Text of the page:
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Sioux City, Iowa

Keywords: Residential Trash, Competitive Bidding

Residential Trash Collection

In Sioux City, Iowa, residential trash collection had been privately provided for over 20 years. At one time there were as many as seven small trash holders providing the service to different parts of the city, but for the past several years trash had been collected by a single company called Solid Waste, Inc., owned by the video rental giant Blockbuster.

When the service was put out to bid in the fall of 1996, the director of the Sioux City Utilities Department approached union leaders with a proposal to put together a bid for the project. Their hard work resulted in public employees winning the contract with the lowest of three bids for the service.

The cost difference between the citys bid and its competitors was minimal, says AFSCME member Garland Treloar. What made the difference, he said, was the joint proposal by Treloar and the Director of Public Utilities in front of City Council. We have two choices. Treloar told the Council. We can make these workers part of the community. We can offer them a decent wage to support their families. And we can be sure that the money the city spends stays here in Sioux City. Or, we can continue with business as usual and send half of what we spend on trash collection off to some corporate headquarters in New Jersey.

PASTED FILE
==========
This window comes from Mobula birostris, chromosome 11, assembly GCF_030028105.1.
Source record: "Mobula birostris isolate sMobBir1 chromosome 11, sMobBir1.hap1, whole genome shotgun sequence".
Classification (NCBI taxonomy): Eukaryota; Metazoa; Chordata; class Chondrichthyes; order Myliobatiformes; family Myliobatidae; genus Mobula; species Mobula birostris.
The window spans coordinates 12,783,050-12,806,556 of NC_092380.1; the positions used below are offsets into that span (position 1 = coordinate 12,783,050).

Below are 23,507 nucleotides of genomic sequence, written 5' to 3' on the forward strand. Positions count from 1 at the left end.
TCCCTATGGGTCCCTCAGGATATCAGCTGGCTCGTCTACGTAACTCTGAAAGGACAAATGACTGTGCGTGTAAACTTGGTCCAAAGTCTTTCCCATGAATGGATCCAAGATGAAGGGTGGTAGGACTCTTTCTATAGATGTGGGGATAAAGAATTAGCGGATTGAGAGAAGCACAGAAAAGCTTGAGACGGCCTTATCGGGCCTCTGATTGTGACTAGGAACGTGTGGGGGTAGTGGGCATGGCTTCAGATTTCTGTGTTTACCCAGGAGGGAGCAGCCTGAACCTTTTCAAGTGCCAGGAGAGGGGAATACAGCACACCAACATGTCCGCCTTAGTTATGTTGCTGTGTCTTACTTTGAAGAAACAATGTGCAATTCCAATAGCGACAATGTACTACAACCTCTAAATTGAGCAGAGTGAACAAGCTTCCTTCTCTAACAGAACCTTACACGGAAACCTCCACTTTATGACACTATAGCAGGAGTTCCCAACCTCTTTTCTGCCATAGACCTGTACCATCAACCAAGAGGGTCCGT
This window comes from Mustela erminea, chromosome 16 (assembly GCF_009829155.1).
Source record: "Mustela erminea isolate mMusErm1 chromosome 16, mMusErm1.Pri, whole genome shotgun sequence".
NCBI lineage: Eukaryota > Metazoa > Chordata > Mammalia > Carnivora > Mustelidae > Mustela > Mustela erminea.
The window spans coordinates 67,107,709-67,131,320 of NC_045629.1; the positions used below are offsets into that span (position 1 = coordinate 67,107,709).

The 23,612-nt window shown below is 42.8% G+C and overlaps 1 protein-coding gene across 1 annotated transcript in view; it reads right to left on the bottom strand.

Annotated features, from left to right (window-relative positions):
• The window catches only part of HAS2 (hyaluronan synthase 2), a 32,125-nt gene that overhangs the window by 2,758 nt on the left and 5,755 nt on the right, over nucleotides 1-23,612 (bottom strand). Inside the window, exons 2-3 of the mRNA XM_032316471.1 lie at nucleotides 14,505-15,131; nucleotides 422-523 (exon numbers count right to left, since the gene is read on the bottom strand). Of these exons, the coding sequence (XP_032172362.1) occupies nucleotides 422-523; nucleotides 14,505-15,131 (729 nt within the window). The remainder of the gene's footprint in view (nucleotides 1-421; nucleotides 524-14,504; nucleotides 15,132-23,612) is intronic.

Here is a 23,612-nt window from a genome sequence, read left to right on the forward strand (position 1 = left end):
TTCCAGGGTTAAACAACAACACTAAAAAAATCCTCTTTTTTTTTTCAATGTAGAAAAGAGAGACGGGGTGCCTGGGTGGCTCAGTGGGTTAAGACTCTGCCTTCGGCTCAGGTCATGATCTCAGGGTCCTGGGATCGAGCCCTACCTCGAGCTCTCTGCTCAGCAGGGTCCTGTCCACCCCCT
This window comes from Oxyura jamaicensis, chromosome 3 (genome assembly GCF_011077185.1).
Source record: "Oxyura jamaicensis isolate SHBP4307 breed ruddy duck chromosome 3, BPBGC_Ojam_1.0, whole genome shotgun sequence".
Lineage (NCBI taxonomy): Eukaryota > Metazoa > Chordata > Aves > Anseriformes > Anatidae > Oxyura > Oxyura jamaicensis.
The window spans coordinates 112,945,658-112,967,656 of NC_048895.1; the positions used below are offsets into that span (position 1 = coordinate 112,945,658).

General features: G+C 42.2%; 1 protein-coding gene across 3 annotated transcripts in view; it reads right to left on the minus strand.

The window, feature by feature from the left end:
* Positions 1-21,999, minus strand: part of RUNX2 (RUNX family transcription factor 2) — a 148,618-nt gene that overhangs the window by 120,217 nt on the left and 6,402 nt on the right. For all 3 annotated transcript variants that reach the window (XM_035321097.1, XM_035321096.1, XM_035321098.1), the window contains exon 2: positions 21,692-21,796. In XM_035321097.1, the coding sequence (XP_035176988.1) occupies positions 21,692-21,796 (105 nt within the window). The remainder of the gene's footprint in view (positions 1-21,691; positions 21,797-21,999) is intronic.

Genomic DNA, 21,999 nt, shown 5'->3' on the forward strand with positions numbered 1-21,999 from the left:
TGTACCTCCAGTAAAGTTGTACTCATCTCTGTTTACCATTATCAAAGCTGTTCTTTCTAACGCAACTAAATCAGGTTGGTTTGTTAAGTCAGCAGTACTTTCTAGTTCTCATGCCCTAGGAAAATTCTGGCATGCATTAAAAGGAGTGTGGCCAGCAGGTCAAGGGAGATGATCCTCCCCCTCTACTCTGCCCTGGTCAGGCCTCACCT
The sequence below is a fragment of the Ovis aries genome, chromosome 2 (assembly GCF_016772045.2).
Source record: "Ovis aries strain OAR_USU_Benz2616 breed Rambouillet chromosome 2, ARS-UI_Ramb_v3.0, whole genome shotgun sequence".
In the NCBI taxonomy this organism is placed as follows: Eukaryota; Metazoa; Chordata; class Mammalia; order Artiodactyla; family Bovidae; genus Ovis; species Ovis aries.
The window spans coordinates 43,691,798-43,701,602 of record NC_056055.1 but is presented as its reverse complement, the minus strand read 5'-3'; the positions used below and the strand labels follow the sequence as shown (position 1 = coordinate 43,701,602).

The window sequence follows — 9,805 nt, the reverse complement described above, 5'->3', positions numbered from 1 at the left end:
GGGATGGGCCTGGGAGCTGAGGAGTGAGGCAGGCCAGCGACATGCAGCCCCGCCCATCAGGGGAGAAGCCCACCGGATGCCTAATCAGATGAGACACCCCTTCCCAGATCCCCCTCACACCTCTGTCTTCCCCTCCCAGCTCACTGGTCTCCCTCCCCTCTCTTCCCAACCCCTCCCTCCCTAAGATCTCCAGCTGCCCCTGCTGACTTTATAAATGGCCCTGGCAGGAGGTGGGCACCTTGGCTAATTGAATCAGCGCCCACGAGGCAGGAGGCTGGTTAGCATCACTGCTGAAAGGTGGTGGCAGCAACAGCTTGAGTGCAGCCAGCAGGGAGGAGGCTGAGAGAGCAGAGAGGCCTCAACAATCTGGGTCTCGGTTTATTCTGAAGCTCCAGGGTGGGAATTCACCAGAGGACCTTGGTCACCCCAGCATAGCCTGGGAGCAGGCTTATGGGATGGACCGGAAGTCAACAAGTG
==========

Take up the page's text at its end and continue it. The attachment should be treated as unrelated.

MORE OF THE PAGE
The city had no problems taking over the service. Private contractors who had collected trash in the past had always used city-owned trucks and maintenance facilities, so there was no need to purchase new equipment to do the job. In fact, the trash trucks and uniforms worn by the private contractor had always been branded with the Sioux City logo, even though the service was provided by a private firm.

Approximately 10-12 drivers and 10-15 hoppers (trash collectors) were hired to provide the new service. Service quality has improved tremendously, and accident rates with the city are way down compared to the private contractor.

The service will go out to bid again in February 2000.

Based on interview with Garland Treloar, AFSCME Local President, August 18, 1999.